Hilltop of the Dolls – The Patty Duke/Sharon Tate Residence

“It was a colonial mansion off Benedict Canyon in Beverly Hills, jutting out on its own precipice at the top of the mountain with a twelve-car parking lot, a four car garage and a 360-degree view of Los Angeles. Its nine rooms were big, bright and airy, with bay windows and fireplaces everywhere. Everyone who sees this house loves it; Sharon Tate later rented it for a while when she first got pregnant, and she and Roman Polanski wanted to buy it. For Harry and me, two young people supposedly starting out in life, there was great, great excitement about living there.” – Patty Duke in Call Me Anna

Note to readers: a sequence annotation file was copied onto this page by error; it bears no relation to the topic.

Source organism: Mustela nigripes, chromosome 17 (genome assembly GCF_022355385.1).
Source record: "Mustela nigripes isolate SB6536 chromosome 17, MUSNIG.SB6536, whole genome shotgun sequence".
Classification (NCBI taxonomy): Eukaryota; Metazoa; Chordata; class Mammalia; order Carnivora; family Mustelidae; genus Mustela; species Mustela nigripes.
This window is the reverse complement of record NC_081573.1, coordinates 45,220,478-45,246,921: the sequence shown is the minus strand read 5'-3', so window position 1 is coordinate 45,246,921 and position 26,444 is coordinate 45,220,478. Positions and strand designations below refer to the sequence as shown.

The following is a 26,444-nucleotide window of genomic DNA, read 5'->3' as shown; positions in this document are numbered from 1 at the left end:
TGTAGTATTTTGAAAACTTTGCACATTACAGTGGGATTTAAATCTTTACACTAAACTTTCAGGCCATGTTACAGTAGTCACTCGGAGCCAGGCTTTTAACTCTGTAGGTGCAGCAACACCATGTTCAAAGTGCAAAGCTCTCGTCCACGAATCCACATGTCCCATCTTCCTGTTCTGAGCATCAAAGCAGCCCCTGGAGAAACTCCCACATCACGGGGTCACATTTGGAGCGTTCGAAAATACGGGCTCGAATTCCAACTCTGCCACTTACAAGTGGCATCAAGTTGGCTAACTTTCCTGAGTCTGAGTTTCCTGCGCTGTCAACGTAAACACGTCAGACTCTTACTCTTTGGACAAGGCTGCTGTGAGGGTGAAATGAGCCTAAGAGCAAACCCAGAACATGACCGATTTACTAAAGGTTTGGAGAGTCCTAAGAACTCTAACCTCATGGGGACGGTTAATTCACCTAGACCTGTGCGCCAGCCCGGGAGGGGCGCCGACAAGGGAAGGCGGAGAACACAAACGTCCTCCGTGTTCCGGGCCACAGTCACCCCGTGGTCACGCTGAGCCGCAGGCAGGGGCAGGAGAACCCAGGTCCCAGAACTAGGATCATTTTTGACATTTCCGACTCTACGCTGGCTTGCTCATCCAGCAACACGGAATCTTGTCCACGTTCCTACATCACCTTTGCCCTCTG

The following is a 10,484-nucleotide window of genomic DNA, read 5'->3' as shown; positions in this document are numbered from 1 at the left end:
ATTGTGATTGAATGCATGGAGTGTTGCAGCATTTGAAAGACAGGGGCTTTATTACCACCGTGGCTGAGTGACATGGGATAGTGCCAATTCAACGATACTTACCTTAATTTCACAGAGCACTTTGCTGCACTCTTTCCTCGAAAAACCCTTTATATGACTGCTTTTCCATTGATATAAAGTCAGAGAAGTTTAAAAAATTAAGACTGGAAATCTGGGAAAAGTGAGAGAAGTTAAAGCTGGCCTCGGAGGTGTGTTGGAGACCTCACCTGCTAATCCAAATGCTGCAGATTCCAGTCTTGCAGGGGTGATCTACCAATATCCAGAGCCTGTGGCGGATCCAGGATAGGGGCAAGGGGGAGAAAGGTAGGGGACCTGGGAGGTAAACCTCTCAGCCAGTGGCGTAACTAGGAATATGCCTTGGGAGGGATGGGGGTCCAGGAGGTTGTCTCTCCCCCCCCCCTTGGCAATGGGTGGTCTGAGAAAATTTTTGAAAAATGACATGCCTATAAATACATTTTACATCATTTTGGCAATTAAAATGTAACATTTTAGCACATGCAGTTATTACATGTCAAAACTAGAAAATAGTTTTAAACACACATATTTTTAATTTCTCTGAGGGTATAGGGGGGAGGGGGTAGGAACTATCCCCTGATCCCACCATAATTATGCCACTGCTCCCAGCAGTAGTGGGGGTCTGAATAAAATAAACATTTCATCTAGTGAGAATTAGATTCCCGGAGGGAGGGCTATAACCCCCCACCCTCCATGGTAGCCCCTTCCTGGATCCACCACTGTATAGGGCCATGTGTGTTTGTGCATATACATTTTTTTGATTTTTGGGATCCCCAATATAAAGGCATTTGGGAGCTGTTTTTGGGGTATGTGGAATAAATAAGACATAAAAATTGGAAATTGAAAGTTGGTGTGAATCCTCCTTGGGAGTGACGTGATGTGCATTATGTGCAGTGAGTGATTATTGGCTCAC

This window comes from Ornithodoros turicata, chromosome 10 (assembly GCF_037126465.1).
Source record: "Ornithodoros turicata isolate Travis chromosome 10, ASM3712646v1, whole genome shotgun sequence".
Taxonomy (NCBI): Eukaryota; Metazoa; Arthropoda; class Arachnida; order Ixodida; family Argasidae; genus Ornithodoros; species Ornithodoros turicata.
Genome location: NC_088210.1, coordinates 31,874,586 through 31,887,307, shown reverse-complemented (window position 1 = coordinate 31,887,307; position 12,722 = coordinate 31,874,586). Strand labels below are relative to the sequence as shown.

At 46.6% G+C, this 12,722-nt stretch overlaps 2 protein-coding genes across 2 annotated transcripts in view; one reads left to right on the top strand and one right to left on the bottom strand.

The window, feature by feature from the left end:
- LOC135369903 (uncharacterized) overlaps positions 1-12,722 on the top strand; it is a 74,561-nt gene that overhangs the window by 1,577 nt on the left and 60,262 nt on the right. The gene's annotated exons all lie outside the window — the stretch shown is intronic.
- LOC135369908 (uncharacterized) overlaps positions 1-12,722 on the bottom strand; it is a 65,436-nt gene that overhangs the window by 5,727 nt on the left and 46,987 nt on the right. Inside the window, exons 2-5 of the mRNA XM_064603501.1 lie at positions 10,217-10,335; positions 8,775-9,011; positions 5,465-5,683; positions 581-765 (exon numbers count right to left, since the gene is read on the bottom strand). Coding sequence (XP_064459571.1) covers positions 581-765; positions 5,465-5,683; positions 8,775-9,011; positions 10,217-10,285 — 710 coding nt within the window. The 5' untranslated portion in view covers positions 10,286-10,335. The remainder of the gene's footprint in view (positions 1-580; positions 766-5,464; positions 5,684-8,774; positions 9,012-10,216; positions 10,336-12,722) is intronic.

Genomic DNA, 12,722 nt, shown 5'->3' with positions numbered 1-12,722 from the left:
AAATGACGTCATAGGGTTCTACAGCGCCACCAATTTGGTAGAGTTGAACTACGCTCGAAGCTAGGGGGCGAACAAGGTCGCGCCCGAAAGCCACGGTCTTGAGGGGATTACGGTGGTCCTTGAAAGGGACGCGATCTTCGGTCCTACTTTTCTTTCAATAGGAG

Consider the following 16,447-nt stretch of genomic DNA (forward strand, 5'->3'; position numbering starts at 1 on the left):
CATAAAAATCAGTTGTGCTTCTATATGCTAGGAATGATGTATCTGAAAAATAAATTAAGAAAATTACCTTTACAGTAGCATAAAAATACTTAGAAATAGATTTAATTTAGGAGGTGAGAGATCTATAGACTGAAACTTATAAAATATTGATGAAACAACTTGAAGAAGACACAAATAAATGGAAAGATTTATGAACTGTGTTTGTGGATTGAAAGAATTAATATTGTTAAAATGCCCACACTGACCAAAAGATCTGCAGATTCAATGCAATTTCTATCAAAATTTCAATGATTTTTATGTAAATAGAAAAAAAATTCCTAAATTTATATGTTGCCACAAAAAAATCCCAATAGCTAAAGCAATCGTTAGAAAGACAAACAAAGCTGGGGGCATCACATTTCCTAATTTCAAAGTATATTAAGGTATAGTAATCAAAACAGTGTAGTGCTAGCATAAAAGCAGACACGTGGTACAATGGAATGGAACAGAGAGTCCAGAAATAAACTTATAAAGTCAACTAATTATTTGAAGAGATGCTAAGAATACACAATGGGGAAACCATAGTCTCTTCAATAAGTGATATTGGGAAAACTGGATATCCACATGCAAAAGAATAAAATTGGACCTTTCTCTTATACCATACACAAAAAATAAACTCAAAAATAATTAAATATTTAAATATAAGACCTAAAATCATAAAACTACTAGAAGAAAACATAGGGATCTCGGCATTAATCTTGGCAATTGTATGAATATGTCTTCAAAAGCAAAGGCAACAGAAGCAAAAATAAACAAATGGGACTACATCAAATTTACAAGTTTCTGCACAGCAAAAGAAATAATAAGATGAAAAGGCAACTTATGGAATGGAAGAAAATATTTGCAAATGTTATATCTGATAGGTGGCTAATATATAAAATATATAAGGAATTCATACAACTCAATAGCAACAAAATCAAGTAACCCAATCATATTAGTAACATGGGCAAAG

Designed by M.J. Bussand for the Beverly Corporation and completed in 1942, the beloved hilltop residence of Academy Award-winning actress Patty Duke at 1600 Summitridge Drive in BHPO was where she was living between 1966-1970 during her first marriage to director Harry Falk and at a significant point during her career as she struggled to break out of her Patty Duke Show image into adult roles. This challenge was why she campaigned so strongly to play the ill-fated “Neely O’Hara” in Fox’s big budget production of Jacqueline Susann’s Valley of the Dolls (1967), even submitting, in spite of the shiny Oscar on her mantel up on Summitridge, of having to do a screen test for the part. It was, in retrospect, the equivalent of scratching and clawing your way onto the Titanic. The reviews were nothing short of ghastly with virtually every critic trying to outdo the other in how badly they could damn this film to the fiery pits of Hollywood hell. “LOWEST RATING…A PIECE OF TRASH…MELODRAMATIC MISHMASH…INEPT…INANE…TASTELESS…ONE OF THE MOST STUPIFYINGLY CLUMSY FILMS EVER MADE…UNBELIEVABLY HACKNEYED”…and my personal favorite…”HAS NO MORE SENSE OF ITS OWN LUDICROUSNESS THAN A VILLAGE IDIOT STUMBLING IN MANURE.”